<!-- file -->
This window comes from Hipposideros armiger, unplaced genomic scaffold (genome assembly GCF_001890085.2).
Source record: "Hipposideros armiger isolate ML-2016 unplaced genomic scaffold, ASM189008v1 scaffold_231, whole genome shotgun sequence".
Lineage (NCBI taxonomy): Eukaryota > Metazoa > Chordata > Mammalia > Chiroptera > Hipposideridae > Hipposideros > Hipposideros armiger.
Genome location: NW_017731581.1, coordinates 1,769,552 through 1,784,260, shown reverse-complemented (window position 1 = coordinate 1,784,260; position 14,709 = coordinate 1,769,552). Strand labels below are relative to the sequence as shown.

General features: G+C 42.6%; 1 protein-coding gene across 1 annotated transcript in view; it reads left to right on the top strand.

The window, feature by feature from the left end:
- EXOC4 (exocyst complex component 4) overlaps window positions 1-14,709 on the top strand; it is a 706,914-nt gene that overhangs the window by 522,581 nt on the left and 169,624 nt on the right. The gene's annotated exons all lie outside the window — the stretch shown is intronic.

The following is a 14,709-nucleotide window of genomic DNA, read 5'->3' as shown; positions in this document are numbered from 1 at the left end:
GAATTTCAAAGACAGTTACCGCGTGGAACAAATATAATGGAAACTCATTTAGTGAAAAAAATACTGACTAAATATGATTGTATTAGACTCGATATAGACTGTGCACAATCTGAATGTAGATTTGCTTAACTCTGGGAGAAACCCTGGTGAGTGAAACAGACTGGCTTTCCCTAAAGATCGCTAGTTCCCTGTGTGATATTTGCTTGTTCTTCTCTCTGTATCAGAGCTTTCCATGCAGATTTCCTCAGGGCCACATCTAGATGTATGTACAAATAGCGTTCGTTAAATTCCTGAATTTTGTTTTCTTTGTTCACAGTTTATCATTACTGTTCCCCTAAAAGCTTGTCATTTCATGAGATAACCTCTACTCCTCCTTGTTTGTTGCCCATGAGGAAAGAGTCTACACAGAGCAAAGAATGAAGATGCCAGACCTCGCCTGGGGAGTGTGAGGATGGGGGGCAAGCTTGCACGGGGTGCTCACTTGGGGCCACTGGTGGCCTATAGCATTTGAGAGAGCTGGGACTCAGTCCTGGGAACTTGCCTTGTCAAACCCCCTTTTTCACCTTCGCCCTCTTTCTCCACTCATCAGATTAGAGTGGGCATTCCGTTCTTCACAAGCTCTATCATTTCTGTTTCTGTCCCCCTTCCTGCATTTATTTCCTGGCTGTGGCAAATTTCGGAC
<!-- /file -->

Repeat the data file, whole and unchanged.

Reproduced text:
This window comes from Hipposideros armiger, unplaced genomic scaffold (genome assembly GCF_001890085.2).
Source record: "Hipposideros armiger isolate ML-2016 unplaced genomic scaffold, ASM189008v1 scaffold_231, whole genome shotgun sequence".
Lineage (NCBI taxonomy): Eukaryota > Metazoa > Chordata > Mammalia > Chiroptera > Hipposideridae > Hipposideros > Hipposideros armiger.
Genome location: NW_017731581.1, coordinates 1,769,552 through 1,784,260, shown reverse-complemented (window position 1 = coordinate 1,784,260; position 14,709 = coordinate 1,769,552). Strand labels below are relative to the sequence as shown.

General features: G+C 42.6%; 1 protein-coding gene across 1 annotated transcript in view; it reads left to right on the top strand.

The window, feature by feature from the left end:
- EXOC4 (exocyst complex component 4) overlaps window positions 1-14,709 on the top strand; it is a 706,914-nt gene that overhangs the window by 522,581 nt on the left and 169,624 nt on the right. The gene's annotated exons all lie outside the window — the stretch shown is intronic.

The following is a 14,709-nucleotide window of genomic DNA, read 5'->3' as shown; positions in this document are numbered from 1 at the left end:
GAATTTCAAAGACAGTTACCGCGTGGAACAAATATAATGGAAACTCATTTAGTGAAAAAAATACTGACTAAATATGATTGTATTAGACTCGATATAGACTGTGCACAATCTGAATGTAGATTTGCTTAACTCTGGGAGAAACCCTGGTGAGTGAAACAGACTGGCTTTCCCTAAAGATCGCTAGTTCCCTGTGTGATATTTGCTTGTTCTTCTCTCTGTATCAGAGCTTTCCATGCAGATTTCCTCAGGGCCACATCTAGATGTATGTACAAATAGCGTTCGTTAAATTCCTGAATTTTGTTTTCTTTGTTCACAGTTTATCATTACTGTTCCCCTAAAAGCTTGTCATTTCATGAGATAACCTCTACTCCTCCTTGTTTGTTGCCCATGAGGAAAGAGTCTACACAGAGCAAAGAATGAAGATGCCAGACCTCGCCTGGGGAGTGTGAGGATGGGGGGCAAGCTTGCACGGGGTGCTCACTTGGGGCCACTGGTGGCCTATAGCATTTGAGAGAGCTGGGACTCAGTCCTGGGAACTTGCCTTGTCAAACCCCCTTTTTCACCTTCGCCCTCTTTCTCCACTCATCAGATTAGAGTGGGCATTCCGTTCTTCACAAGCTCTATCATTTCTGTTTCTGTCCCCCTTCCTGCATTTATTTCCTGGCTGTGGCAAATTTCGGAC